Expert advice on how to survive a mass shooting
With bullets spraying into the open field, survivors of the Las Vegas massacre say they had nowhere to hide. It felt like the shooter was hunting them down.
"I mean, it stopped for like seconds and then it would start shooting again," witness Nicole Sailers said. "And you're open in the middle of the field. Like there's nowhere to go."
Security expert David Katz of the Global Security Group says in a case like Las Vegas, the first step is to locate the direction of the shots.
"You don't run straight away from the shooter because the shots are going to chase you. So you try to get between something that's going to stop the bullet if it's coming in your direction," Katz explained.
In daylight, the littered concert grounds give a sense of the panic when people dropped their belongings and stampeded for the exits.
Reporter: If you're walking in a crowded area like Times Square and someone opens fire, how do you protect yourself?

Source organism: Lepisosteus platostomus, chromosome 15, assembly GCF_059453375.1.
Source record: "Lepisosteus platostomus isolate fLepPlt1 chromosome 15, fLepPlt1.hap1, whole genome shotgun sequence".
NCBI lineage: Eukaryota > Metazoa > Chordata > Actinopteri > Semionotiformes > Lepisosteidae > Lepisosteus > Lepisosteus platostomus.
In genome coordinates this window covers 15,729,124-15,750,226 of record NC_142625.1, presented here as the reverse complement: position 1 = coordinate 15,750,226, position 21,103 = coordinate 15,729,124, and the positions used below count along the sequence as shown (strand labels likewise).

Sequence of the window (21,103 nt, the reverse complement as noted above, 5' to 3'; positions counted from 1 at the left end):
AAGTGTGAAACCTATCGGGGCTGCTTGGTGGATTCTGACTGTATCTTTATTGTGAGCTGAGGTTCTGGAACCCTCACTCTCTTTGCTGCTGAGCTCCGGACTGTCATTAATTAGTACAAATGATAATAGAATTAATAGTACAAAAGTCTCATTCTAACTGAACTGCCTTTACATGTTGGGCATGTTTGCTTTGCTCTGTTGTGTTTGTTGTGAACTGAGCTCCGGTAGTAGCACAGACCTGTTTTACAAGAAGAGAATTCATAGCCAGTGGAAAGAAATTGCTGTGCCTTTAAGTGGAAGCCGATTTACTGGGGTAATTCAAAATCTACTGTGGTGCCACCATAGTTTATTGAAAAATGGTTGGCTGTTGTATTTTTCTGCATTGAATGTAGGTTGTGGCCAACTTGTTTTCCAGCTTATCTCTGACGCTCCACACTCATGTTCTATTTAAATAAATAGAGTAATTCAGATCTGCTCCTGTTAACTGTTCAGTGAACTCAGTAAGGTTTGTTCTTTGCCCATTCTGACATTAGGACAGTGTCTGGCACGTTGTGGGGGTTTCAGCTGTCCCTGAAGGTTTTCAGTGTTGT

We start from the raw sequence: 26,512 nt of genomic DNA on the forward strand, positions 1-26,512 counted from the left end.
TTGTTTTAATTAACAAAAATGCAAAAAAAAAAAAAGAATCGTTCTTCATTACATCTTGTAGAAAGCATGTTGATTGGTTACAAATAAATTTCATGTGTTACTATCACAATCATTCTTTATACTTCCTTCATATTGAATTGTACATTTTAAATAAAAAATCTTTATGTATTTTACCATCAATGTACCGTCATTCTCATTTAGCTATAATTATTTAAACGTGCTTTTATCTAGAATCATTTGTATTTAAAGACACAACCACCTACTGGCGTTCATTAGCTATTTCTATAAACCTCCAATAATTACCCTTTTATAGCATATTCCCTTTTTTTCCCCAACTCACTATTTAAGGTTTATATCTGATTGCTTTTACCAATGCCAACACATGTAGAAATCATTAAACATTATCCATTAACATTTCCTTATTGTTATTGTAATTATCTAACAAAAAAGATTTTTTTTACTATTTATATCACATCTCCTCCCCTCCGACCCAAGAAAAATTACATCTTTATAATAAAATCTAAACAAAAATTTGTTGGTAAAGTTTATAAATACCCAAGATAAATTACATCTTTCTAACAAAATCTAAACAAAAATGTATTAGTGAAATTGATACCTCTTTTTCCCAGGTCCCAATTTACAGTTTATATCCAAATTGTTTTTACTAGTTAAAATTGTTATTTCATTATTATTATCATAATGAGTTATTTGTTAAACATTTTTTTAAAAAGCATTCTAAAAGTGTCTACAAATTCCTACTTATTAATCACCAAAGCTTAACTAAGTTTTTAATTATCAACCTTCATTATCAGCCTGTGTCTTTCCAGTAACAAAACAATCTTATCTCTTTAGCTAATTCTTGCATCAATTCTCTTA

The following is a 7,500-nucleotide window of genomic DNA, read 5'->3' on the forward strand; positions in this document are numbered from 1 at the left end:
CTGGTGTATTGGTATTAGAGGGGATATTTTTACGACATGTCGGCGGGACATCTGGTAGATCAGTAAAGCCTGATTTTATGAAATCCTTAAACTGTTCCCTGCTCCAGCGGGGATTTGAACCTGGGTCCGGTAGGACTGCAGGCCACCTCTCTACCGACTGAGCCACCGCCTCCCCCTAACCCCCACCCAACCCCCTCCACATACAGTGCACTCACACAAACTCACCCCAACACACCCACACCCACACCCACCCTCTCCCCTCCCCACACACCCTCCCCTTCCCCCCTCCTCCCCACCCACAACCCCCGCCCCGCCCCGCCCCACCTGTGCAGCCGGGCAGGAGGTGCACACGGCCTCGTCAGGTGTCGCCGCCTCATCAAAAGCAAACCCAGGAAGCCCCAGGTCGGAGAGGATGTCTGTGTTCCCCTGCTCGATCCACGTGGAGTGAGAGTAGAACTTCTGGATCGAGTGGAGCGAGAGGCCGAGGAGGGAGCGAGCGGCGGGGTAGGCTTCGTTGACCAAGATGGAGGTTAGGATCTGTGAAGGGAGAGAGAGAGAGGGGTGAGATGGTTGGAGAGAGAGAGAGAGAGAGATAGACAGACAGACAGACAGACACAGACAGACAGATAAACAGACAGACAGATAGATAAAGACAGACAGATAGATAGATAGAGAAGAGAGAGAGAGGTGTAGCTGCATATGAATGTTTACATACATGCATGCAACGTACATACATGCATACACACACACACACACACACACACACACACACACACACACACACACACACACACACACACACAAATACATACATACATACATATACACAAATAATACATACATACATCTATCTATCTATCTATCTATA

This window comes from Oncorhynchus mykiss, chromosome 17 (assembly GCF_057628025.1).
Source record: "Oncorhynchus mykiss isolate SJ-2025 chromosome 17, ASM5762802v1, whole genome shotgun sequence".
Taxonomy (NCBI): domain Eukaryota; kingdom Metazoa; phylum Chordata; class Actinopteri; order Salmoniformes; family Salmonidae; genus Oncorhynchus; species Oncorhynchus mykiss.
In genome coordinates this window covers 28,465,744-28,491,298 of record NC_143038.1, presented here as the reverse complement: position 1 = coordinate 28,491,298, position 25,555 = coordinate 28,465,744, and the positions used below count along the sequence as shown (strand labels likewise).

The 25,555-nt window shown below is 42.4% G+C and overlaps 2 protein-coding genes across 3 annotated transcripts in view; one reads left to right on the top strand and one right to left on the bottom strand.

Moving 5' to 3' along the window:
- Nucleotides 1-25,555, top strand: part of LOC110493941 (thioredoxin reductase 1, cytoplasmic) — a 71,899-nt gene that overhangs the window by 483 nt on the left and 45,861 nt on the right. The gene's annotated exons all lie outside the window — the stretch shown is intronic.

David Katz: That's a great question and it's a very difficult question.
Katz says the key is to get out of the shooter's view, which could mean running toward the gunfire.
"If the shooter's in this direction, you run toward the building. He can't shoot straight down at you, so you're safer," Katz said.
If you're indoors, confronting the shooter should be a last resort. Try to escape or find a hiding place where you can blockade the door.
"Avoid, barricade, confront," Katz said.
Experts say as with all emergencies, call 911 as soon as you can. And try to stay calm.